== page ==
The metabotyping of an East African cassava diversity panel: A core collection for developing biotic stress tolerance in cassava.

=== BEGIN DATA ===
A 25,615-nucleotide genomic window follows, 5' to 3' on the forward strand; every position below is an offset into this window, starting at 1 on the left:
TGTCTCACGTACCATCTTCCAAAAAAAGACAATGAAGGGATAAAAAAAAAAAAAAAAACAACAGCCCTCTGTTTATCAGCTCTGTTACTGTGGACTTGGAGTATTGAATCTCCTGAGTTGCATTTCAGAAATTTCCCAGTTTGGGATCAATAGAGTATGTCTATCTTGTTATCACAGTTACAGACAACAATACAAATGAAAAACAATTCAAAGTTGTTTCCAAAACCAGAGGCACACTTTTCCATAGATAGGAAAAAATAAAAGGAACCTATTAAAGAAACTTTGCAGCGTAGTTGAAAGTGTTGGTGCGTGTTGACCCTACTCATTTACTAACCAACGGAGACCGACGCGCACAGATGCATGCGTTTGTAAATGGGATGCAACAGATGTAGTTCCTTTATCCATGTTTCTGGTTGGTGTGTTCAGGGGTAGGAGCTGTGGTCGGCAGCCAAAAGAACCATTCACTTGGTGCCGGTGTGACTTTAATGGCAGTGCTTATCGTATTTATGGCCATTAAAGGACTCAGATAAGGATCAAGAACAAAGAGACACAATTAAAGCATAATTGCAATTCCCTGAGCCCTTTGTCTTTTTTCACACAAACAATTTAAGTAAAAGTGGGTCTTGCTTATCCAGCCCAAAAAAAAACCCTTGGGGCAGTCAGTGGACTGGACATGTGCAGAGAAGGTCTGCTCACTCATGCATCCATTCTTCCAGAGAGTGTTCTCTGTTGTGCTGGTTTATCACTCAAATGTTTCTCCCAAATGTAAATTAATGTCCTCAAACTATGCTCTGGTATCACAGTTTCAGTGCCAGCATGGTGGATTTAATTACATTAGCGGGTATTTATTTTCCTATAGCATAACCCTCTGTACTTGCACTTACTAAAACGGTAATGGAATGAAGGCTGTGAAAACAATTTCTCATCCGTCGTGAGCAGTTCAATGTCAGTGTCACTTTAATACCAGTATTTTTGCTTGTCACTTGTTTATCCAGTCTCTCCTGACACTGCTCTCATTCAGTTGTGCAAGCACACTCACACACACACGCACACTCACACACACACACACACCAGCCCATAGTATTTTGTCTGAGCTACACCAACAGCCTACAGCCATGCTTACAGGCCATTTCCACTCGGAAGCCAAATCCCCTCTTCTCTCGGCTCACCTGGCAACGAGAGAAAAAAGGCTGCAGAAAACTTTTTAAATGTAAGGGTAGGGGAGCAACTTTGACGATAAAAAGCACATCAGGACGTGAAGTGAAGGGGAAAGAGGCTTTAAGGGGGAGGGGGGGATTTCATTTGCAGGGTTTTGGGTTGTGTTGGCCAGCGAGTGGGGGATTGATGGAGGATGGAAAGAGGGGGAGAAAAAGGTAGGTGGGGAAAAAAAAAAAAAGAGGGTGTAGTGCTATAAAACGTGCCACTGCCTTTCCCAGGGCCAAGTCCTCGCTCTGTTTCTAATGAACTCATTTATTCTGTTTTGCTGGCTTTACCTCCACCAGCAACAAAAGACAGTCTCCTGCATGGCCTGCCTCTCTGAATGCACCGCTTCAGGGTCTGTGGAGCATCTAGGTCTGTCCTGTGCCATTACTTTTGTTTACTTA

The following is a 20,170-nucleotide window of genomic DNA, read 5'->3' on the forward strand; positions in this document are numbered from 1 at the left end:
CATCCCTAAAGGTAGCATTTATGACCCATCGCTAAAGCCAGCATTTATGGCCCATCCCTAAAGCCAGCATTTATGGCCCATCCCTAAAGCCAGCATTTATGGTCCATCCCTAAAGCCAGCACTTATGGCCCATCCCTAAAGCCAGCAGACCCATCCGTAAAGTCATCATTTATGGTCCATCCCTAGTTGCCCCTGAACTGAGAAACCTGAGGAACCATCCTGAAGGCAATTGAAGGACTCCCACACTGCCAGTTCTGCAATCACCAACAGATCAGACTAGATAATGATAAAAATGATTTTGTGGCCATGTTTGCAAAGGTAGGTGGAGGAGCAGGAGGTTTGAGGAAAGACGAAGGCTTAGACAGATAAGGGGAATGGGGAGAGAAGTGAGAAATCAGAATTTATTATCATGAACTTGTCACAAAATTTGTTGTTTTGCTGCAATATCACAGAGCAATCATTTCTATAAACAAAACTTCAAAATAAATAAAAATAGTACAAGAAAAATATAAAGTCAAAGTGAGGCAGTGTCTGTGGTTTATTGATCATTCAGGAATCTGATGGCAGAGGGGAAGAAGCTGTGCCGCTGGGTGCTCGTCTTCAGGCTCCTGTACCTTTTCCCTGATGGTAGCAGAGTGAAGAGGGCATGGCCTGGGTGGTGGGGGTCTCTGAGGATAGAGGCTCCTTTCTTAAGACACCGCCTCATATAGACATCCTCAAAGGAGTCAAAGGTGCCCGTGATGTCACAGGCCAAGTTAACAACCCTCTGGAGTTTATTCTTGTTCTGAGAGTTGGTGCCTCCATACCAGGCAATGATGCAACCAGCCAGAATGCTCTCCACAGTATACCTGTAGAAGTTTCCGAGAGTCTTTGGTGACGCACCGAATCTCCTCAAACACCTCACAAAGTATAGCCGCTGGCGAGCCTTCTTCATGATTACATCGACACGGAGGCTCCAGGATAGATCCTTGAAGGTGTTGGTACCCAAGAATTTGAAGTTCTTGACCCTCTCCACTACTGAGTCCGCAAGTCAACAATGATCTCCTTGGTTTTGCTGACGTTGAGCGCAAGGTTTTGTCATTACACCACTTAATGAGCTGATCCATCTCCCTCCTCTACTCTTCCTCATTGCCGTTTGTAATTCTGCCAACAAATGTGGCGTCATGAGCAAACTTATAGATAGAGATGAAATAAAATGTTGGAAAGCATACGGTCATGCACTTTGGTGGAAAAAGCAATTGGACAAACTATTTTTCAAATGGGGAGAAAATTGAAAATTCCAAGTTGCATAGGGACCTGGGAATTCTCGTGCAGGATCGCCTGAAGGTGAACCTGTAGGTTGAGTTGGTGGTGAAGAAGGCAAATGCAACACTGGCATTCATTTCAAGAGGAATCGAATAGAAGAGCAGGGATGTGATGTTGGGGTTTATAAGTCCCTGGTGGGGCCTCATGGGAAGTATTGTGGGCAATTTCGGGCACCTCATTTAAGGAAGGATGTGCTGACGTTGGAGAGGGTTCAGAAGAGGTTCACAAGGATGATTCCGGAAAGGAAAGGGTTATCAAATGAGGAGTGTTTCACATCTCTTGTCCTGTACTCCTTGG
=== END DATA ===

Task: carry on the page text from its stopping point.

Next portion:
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Cassava will have a vital role to play, if food security is to be achieved in Sub-Saharan Africa, especially Central and East Africa. The whitefly Bemisia tabaci poses a major threat to cassava production by small holder farmers in part due to their role as a vector of cassava mosaic begomoviruses (CMBs) and cassava brown streak ipomoviruses (CBSIs). In the present study untargeted metabolomics has been used as a tool to assess natural variation, similarities and attempts to identify trait differentiators among an East African cassava diversity panel that displayed tolerance/resistance to the effects of Bemisia tabaci infestation. The metabolome captured, was represented by 1529 unique chemical features per accession. Principal component analysis (PCA) identified a 23% variation across the panel, with geographical origin/adaption the most influential classification factors. Separation based on resistance and susceptible traits to Bemisia tabaci could also be observed within the data and was corroborated by genotyping data. Thus the metabolomics pipeline represented an effective metabotyping approach. Agglomerative Hierarchical Clustering Analysis (HCA) of both the metabolomics and genotyping data was performed and revealed a high level of similarity between accessions. Specific differentiating features/metabolites were identified, including those potentially conferring vigour to whitefly tolerance on a constitutive manner. The implications of using these cassava varieties as parental breeding material and the future potential of incorporating more exotic donor material is discussed.
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